BuzzFeed Inc. is expanding its business of connecting shoppers and retailers to seven more countries as the digital publisher tries to become profitable and rely less on advertising.
Like many media companies, BuzzFeed has a so-called affiliate business, which gives the company a cut of the sale when a reader buys a product after clicking a link on its website.
Those links send readers to e-commerce sites like Amazon.com Inc., and media outlets typically get 10 per cent of the sale. BuzzFeed, which has been embedding affiliate links since 2016, has embraced the business with its famous lists and colloquial headlines such as “Sorry, But If You Don’t Have These 44 Products, Your Kitchen Is Probably Incomplete.”
Since September, BuzzFeed has expanded the affiliate business to Japan, Australia, the U.K., Canada, Mexico, Brazil and India. It’s publishing in the native languages of those countries and working with retailers such as Amazon, Uniqlo Co., Etsy Inc. and Hennes & Mauritz AB.
As part of the expansion, BuzzFeed promoted Nilla Ali to senior vice-president of commerce. Ali said media companies often inspire readers to buy products but haven’t been directly rewarded for it. The affiliate business can change that.
“Publishers can build a more sustainable business if they’re getting credit for what they’re driving,” said Ali, who formerly worked on Time Inc.’s e-commerce strategy.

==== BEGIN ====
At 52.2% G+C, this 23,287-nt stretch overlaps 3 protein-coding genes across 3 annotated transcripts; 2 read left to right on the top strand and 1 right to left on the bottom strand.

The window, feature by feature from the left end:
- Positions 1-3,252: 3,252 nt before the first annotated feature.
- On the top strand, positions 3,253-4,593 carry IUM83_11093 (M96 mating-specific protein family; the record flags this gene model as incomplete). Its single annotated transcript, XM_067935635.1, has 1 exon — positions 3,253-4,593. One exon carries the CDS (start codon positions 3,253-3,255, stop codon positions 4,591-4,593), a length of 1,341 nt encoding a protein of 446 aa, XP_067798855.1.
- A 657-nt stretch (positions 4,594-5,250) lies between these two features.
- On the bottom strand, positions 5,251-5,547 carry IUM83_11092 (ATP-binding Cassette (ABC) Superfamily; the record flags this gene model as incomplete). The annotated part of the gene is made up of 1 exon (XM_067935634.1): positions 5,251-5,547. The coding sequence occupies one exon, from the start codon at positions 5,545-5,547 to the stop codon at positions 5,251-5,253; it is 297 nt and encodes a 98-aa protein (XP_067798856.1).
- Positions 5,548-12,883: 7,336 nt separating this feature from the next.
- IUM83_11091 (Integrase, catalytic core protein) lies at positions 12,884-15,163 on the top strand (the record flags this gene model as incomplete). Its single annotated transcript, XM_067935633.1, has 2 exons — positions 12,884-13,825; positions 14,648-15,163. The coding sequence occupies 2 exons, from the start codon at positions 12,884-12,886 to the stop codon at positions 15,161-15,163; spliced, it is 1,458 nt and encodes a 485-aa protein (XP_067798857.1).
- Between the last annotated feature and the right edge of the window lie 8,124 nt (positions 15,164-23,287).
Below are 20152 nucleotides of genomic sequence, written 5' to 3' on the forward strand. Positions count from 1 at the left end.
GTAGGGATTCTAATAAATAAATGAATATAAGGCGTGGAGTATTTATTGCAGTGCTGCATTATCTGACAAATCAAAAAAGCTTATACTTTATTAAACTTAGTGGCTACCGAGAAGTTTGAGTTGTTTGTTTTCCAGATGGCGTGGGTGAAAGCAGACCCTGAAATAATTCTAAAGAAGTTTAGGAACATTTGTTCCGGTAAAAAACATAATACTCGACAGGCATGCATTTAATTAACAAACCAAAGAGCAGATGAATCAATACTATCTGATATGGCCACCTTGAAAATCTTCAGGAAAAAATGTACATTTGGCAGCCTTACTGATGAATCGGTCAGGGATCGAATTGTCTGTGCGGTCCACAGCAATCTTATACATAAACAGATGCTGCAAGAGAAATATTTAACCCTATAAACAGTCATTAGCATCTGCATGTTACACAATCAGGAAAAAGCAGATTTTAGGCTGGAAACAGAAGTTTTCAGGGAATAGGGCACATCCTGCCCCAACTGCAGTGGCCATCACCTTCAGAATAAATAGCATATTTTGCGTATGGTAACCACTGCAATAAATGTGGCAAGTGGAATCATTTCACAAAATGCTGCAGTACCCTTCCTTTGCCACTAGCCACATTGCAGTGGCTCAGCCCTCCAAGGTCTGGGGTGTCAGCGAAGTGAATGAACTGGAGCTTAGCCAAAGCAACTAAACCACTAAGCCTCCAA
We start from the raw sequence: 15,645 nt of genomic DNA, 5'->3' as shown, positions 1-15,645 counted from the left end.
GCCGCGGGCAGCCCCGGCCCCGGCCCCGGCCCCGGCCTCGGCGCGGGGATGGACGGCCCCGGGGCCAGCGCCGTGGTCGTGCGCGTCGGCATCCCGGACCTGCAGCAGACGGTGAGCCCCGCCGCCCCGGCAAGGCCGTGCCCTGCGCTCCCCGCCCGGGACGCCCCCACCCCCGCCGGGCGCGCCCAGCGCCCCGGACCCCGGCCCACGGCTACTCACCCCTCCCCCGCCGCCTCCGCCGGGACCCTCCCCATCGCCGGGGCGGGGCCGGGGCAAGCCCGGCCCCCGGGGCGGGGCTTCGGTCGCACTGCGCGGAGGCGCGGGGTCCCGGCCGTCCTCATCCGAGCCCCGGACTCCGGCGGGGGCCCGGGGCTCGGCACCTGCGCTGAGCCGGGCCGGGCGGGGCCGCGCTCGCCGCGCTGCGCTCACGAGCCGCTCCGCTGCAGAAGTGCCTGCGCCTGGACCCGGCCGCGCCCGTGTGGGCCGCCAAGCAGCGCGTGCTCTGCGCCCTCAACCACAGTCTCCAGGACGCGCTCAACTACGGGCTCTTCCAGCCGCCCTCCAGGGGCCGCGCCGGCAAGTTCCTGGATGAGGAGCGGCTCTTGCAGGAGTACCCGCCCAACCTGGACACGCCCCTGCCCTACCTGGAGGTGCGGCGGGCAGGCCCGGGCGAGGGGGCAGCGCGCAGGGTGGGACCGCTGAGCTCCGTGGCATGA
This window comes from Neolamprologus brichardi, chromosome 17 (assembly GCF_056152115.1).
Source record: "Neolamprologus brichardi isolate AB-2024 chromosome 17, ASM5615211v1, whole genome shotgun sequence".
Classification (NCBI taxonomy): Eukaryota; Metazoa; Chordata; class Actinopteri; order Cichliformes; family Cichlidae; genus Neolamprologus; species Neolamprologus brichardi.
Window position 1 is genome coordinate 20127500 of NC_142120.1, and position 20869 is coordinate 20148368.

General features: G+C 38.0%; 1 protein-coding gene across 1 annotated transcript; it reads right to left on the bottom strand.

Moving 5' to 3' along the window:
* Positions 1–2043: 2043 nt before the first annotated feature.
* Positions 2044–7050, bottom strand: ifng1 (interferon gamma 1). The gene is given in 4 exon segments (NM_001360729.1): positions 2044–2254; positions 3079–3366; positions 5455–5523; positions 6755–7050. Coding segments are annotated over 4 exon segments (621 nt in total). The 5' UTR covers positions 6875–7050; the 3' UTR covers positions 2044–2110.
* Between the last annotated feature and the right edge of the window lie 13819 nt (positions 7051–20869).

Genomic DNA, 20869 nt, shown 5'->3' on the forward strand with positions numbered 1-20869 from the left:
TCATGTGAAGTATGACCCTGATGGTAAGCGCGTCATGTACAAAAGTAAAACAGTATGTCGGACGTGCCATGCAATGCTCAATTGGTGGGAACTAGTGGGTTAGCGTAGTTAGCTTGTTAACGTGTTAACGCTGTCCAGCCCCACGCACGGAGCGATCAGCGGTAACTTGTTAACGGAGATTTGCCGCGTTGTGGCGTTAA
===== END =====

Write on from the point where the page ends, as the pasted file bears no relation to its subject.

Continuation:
BuzzFeed has a team of writers and editors publishing articles with affiliate links in several countries and works with more than 1,000 retailers. Some shopping-focused posts are being displayed prominently on the BuzzFeed homepage.
It’s become a popular new revenue stream across the industry. Three years ago, for instance, the New York Times bought the Wirecutter, which reviews products and gets a cut of the sales.
One of BuzzFeed’s biggest sellers has been a beauty product called Aztec Secret Indian Healing Clay. One BuzzFeed post about it was headlined: “This Clay Mask Basically Vacuums Out Your Pores, and BRB I’m Going to Bathe in It.”
BuzzFeed is trying to develop new sources of revenue as online advertising growth becomes harder with Facebook and Google dominating the market. BuzzFeed’s commerce business, which includes affiliate links and product licensing, has grown to 21 per cent of its total revenue this year from nine per cent in 2017.
BuzzFeed is on pace to increase sales this year and generate more than US$300 million in revenue, which the closely held company said will represent a single-digit percentage increase from last year. It expects to turn a profit in the second half of 2019 but not be profitable for the year.
In January, BuzzFeed cut about 15 per cent of its staff. The company doesn’t have any immediately plans to go public.
In May, Recode reported that Amazon had approached some U.S. publishers, including BuzzFeed and the New York Times, about potentially paying them to expand their affiliate business overseas. A BuzzFeed spokeswoman declined to comment about its specific business deals with retail partners.
BuzzFeed plans to expand its affiliate business beyond retail into new industries like education, finance and entertainment. As an early example, it published an article last month listing the shows and movies on the new Disney+ streaming service, calling it “a genuine gift from the movie gods of past, present, and future!” The post included links that sent readers to a Walt Disney Co. website where they could subscribe.
“We think there’s a lot of opportunity to expand beyond the retail vertical,” Ali said.